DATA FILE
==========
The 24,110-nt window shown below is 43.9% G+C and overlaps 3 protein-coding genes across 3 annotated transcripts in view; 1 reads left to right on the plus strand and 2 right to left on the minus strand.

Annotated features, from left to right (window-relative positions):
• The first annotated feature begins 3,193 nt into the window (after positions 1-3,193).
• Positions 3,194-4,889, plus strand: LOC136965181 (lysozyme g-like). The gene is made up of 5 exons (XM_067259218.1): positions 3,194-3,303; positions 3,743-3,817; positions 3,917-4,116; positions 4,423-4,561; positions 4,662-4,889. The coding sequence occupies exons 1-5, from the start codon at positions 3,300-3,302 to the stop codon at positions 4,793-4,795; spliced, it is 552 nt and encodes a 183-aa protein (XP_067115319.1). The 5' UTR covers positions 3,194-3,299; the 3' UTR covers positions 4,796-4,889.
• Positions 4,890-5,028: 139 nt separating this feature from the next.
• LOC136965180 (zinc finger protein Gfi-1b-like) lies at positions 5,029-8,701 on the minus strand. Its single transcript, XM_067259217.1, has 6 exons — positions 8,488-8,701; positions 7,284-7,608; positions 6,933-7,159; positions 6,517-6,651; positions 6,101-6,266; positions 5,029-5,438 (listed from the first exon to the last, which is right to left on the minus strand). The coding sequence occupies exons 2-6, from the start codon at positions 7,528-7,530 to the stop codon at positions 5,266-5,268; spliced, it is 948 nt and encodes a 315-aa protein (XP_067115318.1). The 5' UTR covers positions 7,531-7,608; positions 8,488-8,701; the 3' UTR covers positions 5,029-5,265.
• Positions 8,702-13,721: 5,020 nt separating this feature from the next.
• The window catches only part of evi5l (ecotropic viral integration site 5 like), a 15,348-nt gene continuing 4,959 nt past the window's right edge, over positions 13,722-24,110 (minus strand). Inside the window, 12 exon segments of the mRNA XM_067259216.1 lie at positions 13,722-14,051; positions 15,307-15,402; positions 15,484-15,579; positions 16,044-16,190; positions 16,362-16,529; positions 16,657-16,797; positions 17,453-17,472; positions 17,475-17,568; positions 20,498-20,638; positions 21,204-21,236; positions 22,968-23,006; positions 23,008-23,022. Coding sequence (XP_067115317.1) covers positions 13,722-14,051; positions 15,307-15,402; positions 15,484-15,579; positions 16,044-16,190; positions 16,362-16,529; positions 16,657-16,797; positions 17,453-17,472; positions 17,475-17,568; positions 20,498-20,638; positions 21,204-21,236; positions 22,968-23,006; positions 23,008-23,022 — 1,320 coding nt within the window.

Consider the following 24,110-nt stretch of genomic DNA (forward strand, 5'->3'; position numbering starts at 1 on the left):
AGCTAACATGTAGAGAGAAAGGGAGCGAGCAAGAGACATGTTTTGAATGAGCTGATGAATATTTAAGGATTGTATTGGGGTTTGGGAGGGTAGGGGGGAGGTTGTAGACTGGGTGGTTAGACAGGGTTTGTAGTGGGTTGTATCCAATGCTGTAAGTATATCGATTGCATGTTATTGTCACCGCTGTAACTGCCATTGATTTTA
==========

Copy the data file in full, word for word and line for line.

The 24,110-nt window shown below is 43.9% G+C and overlaps 3 protein-coding genes across 3 annotated transcripts in view; 1 reads left to right on the plus strand and 2 right to left on the minus strand.

Annotated features, from left to right (window-relative positions):
• The first annotated feature begins 3,193 nt into the window (after positions 1-3,193).
• Positions 3,194-4,889, plus strand: LOC136965181 (lysozyme g-like). The gene is made up of 5 exons (XM_067259218.1): positions 3,194-3,303; positions 3,743-3,817; positions 3,917-4,116; positions 4,423-4,561; positions 4,662-4,889. The coding sequence occupies exons 1-5, from the start codon at positions 3,300-3,302 to the stop codon at positions 4,793-4,795; spliced, it is 552 nt and encodes a 183-aa protein (XP_067115319.1). The 5' UTR covers positions 3,194-3,299; the 3' UTR covers positions 4,796-4,889.
• Positions 4,890-5,028: 139 nt separating this feature from the next.
• LOC136965180 (zinc finger protein Gfi-1b-like) lies at positions 5,029-8,701 on the minus strand. Its single transcript, XM_067259217.1, has 6 exons — positions 8,488-8,701; positions 7,284-7,608; positions 6,933-7,159; positions 6,517-6,651; positions 6,101-6,266; positions 5,029-5,438 (listed from the first exon to the last, which is right to left on the minus strand). The coding sequence occupies exons 2-6, from the start codon at positions 7,528-7,530 to the stop codon at positions 5,266-5,268; spliced, it is 948 nt and encodes a 315-aa protein (XP_067115318.1). The 5' UTR covers positions 7,531-7,608; positions 8,488-8,701; the 3' UTR covers positions 5,029-5,265.
• Positions 8,702-13,721: 5,020 nt separating this feature from the next.
• The window catches only part of evi5l (ecotropic viral integration site 5 like), a 15,348-nt gene continuing 4,959 nt past the window's right edge, over positions 13,722-24,110 (minus strand). Inside the window, 12 exon segments of the mRNA XM_067259216.1 lie at positions 13,722-14,051; positions 15,307-15,402; positions 15,484-15,579; positions 16,044-16,190; positions 16,362-16,529; positions 16,657-16,797; positions 17,453-17,472; positions 17,475-17,568; positions 20,498-20,638; positions 21,204-21,236; positions 22,968-23,006; positions 23,008-23,022. Coding sequence (XP_067115317.1) covers positions 13,722-14,051; positions 15,307-15,402; positions 15,484-15,579; positions 16,044-16,190; positions 16,362-16,529; positions 16,657-16,797; positions 17,453-17,472; positions 17,475-17,568; positions 20,498-20,638; positions 21,204-21,236; positions 22,968-23,006; positions 23,008-23,022 — 1,320 coding nt within the window.

Consider the following 24,110-nt stretch of genomic DNA (forward strand, 5'->3'; position numbering starts at 1 on the left):
AGCTAACATGTAGAGAGAAAGGGAGCGAGCAAGAGACATGTTTTGAATGAGCTGATGAATATTTAAGGATTGTATTGGGGTTTGGGAGGGTAGGGGGGAGGTTGTAGACTGGGTGGTTAGACAGGGTTTGTAGTGGGTTGTATCCAATGCTGTAAGTATATCGATTGCATGTTATTGTCACCGCTGTAACTGCCATTGATTTTA